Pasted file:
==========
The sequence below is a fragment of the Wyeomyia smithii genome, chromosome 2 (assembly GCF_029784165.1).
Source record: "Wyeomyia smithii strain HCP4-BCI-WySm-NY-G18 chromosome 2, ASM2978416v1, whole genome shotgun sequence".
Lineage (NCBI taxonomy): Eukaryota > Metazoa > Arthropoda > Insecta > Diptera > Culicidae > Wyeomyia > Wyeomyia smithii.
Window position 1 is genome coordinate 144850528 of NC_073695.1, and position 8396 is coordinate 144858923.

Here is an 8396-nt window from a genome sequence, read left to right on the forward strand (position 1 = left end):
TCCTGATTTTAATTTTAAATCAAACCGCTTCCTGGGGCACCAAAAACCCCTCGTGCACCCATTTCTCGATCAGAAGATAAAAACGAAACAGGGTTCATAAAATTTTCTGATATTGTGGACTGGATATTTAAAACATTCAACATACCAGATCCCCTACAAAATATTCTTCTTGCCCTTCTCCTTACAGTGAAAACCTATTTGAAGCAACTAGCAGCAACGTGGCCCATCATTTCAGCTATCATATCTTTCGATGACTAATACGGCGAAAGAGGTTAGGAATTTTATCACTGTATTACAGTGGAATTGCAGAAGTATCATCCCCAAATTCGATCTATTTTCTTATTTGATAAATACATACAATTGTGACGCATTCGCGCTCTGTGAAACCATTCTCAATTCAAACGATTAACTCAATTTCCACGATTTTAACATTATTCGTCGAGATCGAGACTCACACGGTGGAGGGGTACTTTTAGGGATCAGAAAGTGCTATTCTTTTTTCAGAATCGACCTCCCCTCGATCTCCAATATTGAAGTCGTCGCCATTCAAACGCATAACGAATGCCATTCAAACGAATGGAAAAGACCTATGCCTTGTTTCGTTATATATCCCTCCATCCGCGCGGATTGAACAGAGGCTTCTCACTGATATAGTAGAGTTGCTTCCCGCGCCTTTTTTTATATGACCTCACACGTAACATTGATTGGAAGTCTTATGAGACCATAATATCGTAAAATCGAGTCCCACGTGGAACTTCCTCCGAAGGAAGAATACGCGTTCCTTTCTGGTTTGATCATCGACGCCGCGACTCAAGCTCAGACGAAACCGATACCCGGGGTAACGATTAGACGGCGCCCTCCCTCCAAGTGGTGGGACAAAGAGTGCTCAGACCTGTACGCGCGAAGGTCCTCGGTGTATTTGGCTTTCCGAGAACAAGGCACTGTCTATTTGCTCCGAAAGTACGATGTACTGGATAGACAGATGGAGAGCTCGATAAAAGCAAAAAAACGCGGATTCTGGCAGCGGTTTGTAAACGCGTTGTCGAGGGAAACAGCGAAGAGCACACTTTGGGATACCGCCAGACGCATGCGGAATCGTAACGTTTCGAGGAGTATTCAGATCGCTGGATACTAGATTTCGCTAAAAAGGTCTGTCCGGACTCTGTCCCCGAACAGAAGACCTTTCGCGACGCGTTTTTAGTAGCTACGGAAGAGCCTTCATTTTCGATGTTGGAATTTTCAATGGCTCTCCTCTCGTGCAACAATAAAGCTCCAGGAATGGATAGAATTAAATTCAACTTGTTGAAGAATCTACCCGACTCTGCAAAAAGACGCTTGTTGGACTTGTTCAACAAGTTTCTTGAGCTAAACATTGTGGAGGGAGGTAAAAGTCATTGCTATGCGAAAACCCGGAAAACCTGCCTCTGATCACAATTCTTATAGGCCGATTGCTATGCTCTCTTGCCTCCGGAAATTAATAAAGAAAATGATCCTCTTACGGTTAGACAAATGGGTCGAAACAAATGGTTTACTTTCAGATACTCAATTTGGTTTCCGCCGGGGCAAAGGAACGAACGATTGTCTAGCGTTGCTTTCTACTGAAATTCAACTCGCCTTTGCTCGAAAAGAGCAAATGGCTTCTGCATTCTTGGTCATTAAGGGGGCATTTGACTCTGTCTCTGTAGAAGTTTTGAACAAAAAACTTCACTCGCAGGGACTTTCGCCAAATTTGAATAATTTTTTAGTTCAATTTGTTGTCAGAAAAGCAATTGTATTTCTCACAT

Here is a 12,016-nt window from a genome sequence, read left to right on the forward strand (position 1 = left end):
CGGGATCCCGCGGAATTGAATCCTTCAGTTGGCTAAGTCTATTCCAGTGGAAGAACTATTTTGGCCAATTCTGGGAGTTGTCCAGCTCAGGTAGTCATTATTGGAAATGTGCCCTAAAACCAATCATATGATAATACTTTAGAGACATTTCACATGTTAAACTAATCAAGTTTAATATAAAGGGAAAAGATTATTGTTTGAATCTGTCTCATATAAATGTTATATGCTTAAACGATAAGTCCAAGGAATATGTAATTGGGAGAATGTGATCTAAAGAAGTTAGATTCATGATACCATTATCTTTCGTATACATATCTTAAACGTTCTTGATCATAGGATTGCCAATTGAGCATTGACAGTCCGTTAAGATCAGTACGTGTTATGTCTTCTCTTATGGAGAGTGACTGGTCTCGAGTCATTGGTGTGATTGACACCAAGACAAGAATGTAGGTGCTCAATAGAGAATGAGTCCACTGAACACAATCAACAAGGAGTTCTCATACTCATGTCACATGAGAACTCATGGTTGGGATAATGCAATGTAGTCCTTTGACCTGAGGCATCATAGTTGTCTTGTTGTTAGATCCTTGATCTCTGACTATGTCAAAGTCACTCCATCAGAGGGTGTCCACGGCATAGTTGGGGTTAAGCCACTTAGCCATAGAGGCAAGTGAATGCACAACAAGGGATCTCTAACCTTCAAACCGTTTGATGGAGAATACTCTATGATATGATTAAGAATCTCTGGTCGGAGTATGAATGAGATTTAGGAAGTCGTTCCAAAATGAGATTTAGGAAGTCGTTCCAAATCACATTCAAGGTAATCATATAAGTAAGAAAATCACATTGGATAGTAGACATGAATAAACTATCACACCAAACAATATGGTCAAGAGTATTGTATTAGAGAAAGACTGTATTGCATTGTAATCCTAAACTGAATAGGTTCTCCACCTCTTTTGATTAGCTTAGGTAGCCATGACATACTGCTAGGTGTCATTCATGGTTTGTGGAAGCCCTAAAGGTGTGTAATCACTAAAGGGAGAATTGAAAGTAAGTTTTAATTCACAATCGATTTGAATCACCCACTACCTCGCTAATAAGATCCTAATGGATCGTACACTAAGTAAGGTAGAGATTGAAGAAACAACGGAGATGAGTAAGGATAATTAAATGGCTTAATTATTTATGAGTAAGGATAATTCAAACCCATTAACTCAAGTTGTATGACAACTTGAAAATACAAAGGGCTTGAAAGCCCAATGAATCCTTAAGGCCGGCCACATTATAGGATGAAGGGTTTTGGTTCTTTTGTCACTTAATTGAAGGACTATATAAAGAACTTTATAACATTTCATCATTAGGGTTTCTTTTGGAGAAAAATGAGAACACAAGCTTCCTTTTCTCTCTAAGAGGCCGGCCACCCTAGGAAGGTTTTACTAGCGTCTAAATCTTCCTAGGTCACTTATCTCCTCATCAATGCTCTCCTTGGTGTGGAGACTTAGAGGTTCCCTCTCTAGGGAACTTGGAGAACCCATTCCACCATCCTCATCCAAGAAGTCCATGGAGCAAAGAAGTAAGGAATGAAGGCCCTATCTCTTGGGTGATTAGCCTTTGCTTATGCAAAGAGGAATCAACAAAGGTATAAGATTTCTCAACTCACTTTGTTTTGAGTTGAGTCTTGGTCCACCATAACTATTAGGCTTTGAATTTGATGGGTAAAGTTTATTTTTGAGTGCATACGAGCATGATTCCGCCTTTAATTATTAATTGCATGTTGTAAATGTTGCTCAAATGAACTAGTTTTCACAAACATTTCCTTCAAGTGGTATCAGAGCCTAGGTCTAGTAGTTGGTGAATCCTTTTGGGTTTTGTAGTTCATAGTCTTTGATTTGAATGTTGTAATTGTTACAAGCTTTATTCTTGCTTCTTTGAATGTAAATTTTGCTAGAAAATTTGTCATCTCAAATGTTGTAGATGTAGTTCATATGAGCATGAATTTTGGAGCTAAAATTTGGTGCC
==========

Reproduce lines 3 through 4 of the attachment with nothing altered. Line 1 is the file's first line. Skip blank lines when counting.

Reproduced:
Lineage (NCBI taxonomy): Eukaryota > Metazoa > Arthropoda > Insecta > Diptera > Culicidae > Wyeomyia > Wyeomyia smithii.
Window position 1 is genome coordinate 144850528 of NC_073695.1, and position 8396 is coordinate 144858923.